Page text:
Not long after the patrol through the market, Torelli sits near the end of a long table in the governor's house. The governor is next to him and 50 or so of Zabul's "line directors" fill the table -- the Zabul representatives of the national ministries, responsible to officials in Kabul rather than to the governor himself.
After the meeting Torelli pointed out how few of them were literate and how little experience they had. One of the U.S.'s longest-term projects is to build more capacity inside the government. That, Torelli says, will take generations.
"Zabul has a scarcity of education," Gov. Mohammed Ashraf Nasseri said in an interview following the meeting. "It has a lack of human and professional resources, and it is one of the reasons that keeps Zabul behind in the development process."
Capacity problems, however, also extend to the American effort as well. When Torelli arrived, he said, only one person in his 100 member team had any experience in Afghanistan in his or her field. Only three engineers live on the base and there is only one representative from the main U.S. government departments contributing to the reconstruction.
The lack of resources, he says, "makes it hard to do significant, consistent work."
As part of the new U.S. commitment to Afghanistan, the U.S. promises a "civilian surge" to fill these Provincial Reconstruction Teams with more experts. In Zabul that surge may be as few as 12 people, Torelli says.
He has requested a full agriculture team of 100 people, but isn't sure whether they'll arrive.
The agriculture team may be the most important effort to the U.S.' long term development of Zabul and the rest of Afghanistan.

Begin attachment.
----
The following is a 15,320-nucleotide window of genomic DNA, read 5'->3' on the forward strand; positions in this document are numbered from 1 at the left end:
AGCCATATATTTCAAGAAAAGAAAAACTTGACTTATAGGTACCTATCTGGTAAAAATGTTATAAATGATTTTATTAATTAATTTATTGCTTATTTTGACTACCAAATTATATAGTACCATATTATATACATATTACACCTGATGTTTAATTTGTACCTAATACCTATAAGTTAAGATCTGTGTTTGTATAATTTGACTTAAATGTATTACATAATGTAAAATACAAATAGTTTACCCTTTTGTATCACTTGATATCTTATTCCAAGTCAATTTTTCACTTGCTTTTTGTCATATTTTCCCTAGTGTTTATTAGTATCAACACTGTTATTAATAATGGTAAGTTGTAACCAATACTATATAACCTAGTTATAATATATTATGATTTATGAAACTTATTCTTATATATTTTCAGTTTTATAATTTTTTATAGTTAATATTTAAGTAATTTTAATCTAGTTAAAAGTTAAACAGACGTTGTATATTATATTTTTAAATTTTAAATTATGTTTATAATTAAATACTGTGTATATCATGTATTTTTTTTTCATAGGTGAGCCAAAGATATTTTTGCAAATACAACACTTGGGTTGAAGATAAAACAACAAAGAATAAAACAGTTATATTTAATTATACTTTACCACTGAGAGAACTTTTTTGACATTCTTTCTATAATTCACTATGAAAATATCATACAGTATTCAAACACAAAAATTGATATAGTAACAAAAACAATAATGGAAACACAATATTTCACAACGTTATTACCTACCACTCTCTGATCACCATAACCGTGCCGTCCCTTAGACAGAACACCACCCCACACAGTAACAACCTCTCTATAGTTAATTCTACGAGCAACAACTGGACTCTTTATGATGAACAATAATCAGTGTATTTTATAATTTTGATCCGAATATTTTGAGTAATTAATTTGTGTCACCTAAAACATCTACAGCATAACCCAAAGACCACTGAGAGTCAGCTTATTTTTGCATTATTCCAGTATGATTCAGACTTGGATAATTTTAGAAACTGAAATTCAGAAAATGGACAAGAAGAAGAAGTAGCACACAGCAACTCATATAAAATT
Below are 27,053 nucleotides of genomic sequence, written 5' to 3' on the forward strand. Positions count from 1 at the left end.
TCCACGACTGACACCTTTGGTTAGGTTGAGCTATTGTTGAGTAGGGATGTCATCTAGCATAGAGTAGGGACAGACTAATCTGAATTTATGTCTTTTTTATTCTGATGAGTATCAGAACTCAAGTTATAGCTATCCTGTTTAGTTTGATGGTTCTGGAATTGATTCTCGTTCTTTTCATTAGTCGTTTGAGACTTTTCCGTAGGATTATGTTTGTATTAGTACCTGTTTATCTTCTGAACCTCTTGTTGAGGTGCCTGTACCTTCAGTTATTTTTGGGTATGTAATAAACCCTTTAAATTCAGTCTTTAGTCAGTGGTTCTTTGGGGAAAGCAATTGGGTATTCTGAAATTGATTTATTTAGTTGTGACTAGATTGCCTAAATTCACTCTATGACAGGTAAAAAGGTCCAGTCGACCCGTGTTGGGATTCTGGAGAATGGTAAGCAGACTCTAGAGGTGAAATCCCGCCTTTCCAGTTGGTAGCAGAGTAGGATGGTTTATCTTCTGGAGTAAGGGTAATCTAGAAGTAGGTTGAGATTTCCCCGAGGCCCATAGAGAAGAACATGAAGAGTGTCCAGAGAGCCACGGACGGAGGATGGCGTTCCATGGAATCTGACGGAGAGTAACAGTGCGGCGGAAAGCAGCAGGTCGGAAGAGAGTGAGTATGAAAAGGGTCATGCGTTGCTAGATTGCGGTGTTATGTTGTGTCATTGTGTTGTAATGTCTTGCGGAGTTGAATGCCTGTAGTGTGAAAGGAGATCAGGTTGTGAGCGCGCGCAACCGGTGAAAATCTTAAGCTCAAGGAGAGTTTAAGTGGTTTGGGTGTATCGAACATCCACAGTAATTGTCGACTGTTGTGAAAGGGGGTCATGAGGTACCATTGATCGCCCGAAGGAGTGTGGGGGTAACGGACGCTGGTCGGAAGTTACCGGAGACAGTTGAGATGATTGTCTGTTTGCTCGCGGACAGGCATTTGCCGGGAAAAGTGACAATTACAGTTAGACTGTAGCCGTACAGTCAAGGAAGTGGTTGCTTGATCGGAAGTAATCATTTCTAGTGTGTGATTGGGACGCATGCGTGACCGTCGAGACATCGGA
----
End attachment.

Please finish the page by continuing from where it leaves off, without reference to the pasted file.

Eighty percent of "fighting-age males" in Afghanistan are small scale farmers. In Zabul, because of a lack of storage, water, and transportation, the economy is based almost entirely on subsistence agriculture.
Improving productivity and market access will be one of the main ways the U.S. fights the massive poppy market, which is helping fuel the insurgency. And providing more agriculture jobs will help defeat the Taliban, most of whose fighters enlisted to gain income rather than fulfill religious inspirations.
Richard Holbrooke, the U.S. special representative for Afghanistan and Pakistan, recently announced the U.S. was increasing its agriculture assistance funding from tens of millions of dollars to hundreds of millions and reducing efforts to eradicate poppy.
"In my experience of 40-plus years… this was the single most wasteful, most ineffective program that I had ever seen," Holbrooke recently told the Washington Post, speaking of the poppy eradication efforts. "It wasn't just a waste of money… This was actually a benefit to the enemy. We were recruiting Taliban with our tax dollars" by angering farmers when the U.S. destroyed their poppy crops.
Instead, money will be pumped into "alternative livlihoods" and similar programs that promote agriculture jobs.
That will begin in the main population centers. In Zabul, those are centered around Highway 1, the 2003 USAID project that linked Kabul to Kandahar with a single two-lane highway. It was extremely popular, but the U.S. did not realize how difficult it would be to defend. In Zabul, it has become the most popular target of insurgents.